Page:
Estancia – Suite, Op.8a
Violin Concerto in D, Op.35
Santa Cruz de Pacairigua
An American in Paris
Matthew Trusler (violin)
London Schools Symphony Orchestra
Reviewed by: Andrew Morris
Reviewed: 4 January, 2012
Venue: Barbican Hall, London
Under Venezuelan conductor Carlos Izcaray, the London Schools Symphony Orchestra’s concert of North and South American orchestral fireworks brought plenty of fizzing rhythm to a wet evening. Their programme intertwined two pairs of pieces: one of music written by composers in foreign lands; another of pounding mid-twentieth-century Latin showpieces displaying a kind of vibrancy missing from the contemporary music of Europe. And an outstanding British violinist amply filled the shoes of a legendary forebear.
Alberto Ginastera and Evencio Castellanos were almost exact contemporaries: the latter born in 1915, a year before Ginastera and died a year after him, in 1984. Argentinean Ginastera’s is the more-famous in Europe but both tapped into an infectious rhythmic drive that characterises so much Central and South American art. The four-piece suite from Ginastera’s ballet Estancia (1941) stemmed from a commission from New York impresario Lincoln Kerstein, following a recommendation from Aaron Copland. Copland’s music is an obvious comparison, but Ginastera is less prairie and more heavy-industry, charged as it is with the power of the mechanised society it depicts. ‘Los Trabajadores Agricolas’ (The Land Workers) pounds out a stuttering declamation. These must be muscular workers; their music arrives like a Pacific 231 already at full speed. Even the slow and relaxed music of ‘Danza del Trigo’ (Wheat Dance) is underpinned by a persistent tread. The motoric pace of the LSSO’s playing forged on throughout, even if the strings sounded less than settled.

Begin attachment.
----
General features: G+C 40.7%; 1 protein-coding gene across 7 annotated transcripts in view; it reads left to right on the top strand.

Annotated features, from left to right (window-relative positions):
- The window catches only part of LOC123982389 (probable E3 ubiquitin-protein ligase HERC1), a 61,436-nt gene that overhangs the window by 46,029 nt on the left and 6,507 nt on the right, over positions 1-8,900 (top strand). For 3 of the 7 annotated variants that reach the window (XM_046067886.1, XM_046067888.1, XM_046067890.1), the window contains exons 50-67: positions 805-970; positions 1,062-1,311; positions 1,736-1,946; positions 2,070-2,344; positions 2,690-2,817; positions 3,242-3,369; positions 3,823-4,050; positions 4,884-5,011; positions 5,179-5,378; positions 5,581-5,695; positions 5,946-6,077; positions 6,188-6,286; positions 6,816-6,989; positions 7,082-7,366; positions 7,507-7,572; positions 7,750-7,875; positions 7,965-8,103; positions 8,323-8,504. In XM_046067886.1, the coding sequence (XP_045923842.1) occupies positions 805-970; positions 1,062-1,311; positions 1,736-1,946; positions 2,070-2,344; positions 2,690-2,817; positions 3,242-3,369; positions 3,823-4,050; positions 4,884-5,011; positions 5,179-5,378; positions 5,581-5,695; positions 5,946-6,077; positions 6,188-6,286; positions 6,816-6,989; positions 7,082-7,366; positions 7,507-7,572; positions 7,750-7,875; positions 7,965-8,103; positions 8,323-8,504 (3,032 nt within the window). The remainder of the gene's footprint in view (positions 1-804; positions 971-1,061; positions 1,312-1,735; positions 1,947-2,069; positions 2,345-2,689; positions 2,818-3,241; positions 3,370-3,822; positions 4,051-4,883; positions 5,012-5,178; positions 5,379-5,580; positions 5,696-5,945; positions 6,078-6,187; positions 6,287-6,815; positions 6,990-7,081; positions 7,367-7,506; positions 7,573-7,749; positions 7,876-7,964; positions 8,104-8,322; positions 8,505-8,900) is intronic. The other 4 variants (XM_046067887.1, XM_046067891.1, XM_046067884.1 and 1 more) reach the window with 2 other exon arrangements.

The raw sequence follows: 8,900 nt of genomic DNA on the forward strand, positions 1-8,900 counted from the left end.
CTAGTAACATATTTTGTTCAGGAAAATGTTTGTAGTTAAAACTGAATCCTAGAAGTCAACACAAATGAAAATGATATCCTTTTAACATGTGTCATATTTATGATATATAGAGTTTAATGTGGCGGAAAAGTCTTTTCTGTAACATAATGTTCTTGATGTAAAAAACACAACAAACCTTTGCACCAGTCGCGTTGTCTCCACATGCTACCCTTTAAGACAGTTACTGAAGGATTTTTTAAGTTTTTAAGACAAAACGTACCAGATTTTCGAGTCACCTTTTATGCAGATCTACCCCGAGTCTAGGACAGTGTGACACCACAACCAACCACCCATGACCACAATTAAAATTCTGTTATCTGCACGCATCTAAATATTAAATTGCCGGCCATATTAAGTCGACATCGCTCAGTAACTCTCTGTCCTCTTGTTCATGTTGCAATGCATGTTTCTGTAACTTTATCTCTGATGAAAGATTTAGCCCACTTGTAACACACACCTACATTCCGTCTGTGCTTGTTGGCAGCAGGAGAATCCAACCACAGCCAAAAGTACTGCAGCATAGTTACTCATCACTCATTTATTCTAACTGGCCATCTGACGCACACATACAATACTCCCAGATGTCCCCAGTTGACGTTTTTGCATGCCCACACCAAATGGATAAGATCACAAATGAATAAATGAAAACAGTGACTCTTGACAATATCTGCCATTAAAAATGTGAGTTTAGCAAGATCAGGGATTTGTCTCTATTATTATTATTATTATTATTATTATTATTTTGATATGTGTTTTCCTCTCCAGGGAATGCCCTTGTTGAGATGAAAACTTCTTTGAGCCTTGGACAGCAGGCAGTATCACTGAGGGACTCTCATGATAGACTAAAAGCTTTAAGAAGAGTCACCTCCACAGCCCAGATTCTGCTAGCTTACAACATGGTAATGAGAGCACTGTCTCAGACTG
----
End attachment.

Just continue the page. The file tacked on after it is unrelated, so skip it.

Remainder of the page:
Castellanos’s piece is cut from the same rhythmically vivid cloth, though his inspiration for Santa Cruz de Pacairigua was the village life of the Venezuelan people whose music interested him. There is a similar recourse to thundering layers of rhythm, Castellanos’s music being the less relentless. It’s central section creates some delicate textures before the dance-climax of the conclusion, several LSSO principals given a chance to shine: muted trumpet help set the scene, while strong turns from principal oboe and cello highlighted some formidable talents in the orchestra.
Maybe the LSSO had seemed at its least cohesive in Korngold’s Violin Concerto, but Matthew Trusler was a top calibre soloist. Written after the Austrian composer’s emigration to Hollywood on the eve of the Second World War, his Violin Concerto seems like the most sugary in the repertoire, but Trusler channelled enough of the spirit of Jascha Heifetz (for whom the work was written) to tone the sweetness down. Initially his tone seemed rather hard, but it softened in the tender ‘Romanze’ second movement. His intonation was flawless and he harked back directly to Heifetz’s own playing with delightfully antiquated shifts and slides; never overdoing it, mind.
Finally, impressions of a foreigner in a bustling city, George Gershwin’s An American in Paris. He returned to New York with a suitcase full of car-horns (and some weighty editions of Debussy’s music); it’s a trump card he plays early in the piece, though it’s almost stream-of-consciousness musical narrative goes takes more than enough twists and turns. A slightly generalised gallop through the work’s first half gave the impression of Izcaray not quite able to keep the orchestra at his heel; otherwise he was amply clear. Best of all was Katie Smith’s superbly coloured rendition of the trumpet’s central melody.